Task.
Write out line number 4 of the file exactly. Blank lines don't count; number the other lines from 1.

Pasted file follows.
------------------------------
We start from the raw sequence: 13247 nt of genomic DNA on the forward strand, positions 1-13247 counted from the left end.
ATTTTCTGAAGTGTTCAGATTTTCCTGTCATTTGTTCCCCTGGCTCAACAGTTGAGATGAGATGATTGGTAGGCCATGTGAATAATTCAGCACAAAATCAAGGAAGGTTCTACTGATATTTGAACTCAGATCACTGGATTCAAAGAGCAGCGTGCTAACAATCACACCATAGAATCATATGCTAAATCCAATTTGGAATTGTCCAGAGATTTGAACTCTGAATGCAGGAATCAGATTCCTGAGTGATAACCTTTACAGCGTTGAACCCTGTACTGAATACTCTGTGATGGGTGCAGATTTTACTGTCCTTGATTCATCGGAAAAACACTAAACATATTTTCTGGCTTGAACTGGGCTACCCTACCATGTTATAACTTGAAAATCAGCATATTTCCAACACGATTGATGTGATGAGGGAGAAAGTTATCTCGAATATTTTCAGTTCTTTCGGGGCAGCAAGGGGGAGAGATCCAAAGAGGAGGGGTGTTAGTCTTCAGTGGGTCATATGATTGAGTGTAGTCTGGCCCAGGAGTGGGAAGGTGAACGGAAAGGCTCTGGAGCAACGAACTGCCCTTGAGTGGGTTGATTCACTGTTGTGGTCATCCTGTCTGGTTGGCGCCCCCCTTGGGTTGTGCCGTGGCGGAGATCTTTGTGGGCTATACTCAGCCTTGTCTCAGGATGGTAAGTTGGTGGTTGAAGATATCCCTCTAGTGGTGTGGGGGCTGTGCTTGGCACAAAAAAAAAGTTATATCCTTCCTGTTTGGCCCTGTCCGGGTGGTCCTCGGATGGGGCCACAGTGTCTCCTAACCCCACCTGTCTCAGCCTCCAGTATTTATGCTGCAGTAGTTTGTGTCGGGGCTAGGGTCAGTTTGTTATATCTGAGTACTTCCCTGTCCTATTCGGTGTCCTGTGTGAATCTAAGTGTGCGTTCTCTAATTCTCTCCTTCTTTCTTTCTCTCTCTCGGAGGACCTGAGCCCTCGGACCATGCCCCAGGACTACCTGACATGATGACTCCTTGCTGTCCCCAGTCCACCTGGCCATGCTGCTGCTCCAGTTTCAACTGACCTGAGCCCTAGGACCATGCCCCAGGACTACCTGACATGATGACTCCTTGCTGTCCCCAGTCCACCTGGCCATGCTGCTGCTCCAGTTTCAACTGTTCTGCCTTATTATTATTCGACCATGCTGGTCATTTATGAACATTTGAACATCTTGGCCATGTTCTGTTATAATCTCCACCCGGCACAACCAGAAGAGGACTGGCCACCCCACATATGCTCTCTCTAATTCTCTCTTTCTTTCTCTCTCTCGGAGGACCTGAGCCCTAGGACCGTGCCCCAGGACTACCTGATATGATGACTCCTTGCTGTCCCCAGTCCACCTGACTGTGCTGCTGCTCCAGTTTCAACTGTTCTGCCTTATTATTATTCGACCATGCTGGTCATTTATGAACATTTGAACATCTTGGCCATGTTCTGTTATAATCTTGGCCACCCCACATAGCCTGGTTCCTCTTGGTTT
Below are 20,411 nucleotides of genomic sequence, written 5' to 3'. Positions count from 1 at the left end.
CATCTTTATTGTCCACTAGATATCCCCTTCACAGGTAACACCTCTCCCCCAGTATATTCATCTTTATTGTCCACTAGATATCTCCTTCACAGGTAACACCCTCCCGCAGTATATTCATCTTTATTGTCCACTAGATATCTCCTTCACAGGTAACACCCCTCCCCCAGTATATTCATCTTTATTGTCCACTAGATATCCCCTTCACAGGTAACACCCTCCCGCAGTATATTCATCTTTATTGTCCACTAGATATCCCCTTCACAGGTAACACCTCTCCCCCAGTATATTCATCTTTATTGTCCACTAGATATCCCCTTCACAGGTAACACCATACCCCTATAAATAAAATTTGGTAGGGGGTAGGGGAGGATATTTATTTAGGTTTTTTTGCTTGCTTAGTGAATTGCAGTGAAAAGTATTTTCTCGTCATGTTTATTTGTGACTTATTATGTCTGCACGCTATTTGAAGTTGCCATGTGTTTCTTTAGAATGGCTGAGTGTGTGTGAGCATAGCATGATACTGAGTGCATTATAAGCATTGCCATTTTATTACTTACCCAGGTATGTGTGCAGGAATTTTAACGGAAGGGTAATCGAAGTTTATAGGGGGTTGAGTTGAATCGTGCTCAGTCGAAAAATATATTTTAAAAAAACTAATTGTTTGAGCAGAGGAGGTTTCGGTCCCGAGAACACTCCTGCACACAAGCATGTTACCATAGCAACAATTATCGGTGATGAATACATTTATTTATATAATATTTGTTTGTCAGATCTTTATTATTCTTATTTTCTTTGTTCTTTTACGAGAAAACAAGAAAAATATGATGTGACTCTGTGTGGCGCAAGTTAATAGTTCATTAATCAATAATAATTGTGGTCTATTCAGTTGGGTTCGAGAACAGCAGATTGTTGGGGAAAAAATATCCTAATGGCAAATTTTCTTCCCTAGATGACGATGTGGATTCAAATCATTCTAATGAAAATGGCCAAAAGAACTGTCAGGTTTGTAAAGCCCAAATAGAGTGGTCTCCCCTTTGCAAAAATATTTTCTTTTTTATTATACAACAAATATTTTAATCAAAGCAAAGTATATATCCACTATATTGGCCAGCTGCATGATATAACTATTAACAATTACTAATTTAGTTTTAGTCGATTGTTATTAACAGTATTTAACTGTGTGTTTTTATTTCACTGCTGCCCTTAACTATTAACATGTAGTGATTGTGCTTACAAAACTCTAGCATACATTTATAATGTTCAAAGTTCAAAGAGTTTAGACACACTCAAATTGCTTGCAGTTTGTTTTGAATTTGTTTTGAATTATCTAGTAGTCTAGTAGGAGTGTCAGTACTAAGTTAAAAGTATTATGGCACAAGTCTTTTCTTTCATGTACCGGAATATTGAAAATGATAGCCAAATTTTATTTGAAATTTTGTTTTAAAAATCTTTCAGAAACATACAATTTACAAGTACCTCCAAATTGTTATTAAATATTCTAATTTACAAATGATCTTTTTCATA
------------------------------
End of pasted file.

CATCTTTATTGTCCACTAGATATCCCCTTCACAGGTAACACCTCTCCCCCAGTATATTCATCTTTATTGTCCACTAGATATCTCCTTCACAGGTAACACCCTCCCGCAGTATATTCATCTTTATTGTCCACTAGATATCTCCTTCACAGGTAACACCCCTCCCCCAGTATATTCATCTTTATTGTCCACTAGATATCCCCTTCACAGGTAACACCCTCCCGCAGTATATTCATCTTTATTGTCCACTAGATATCCCCTTCACAGGTAACACCTCTCCCCCAGTATATTCATCTTTATTGTCCACTAGATATCCCCTTCACAGGTAACACCATACCCCTATAAATAAAATTTGGTAGGGGGTAGGGGAGGATATTTATTTAGGTTTTTTTGCTTGCTTAGTGAATTGCAGTGAAAAGTATTTTCTCGTCATGTTTATTTGTGACTTATTATGTCTGCACGCTATTTGAAGTTGCCATGTGTTTCTTTAGAATGGCTGAGTGTGTGTGAGCATAGCATGATACTGAGTGCATTATAAGCATTGCCATTTTATTACTTACCCAGGTATGTGTGCAGGAATTTTAACGGAAGGGTAATCGAAGTTTATAGGGGGTTGAGTTGAATCGTGCTCAGTCGAAAAATATATTTTAAAAAAACTAATTGTTTGAGCAGAGGAGGTTTCGGTCCCGAGAACACTCCTGCACACAAGCATGTTACCATAGCAACAATTATCGGTGATGAATACATTTATTTATATAATATTTGTTTGTCAGATCTTTATTATTCTTATTTTCTTTGTTCTTTTACGAGAAAACAAGAAAAATATGATGTGACTCTGTGTGGCGCAAGTTAATAGTTCATTAATCAATAATAATTGTGGTCTATTCAGTTGGGTTCGAGAACAGCAGATTGTTGGGGAAAAAATATCCTAATGGCAAATTTTCTTCCCTAGATGACGATGTGGATTCAAATCATTCTAATGAAAATGGCCAAAAGAACTGTCAGGTTTGTAAAGCCCAAATAGAGTGGTCTCCCCTTTGCAAAAATATTTTCTTTTTTATTATACAACAAATATTTTAATCAAAGCAAAGTATATATCCACTATATTGGCCAGCTGCATGATATAACTATTAACAATTACTAATTTAGTTTTAGTCGATTGTTATTAACAGTATTTAACTGTGTGTTTTTATTTCACTGCTGCCCTTAACTATTAACATGTAGTGATTGTGCTTACAAAACTCTAGCATACATTTATAATGTTCAAAGTTCAAAGAGTTTAGACACACTCAAATTGCTTGCAGTTTGTTTTGAATTTGTTTTGAATTATCTAGTAGTCTAGTAGGAGTGTCAGTACTAAGTTAAAAGTATTATGGCACAAGTCTTTTCTTTCATGTACCGGAATATTGAAAATGATAGCCAAATTTTATTTGAAATTTTGTTTTAAAAATCTTTCAGAAACATACAATTTACAAGTACCTCCAAATTGTTATTAAATATTCTAATTTACAAATGATCTTTTTCATA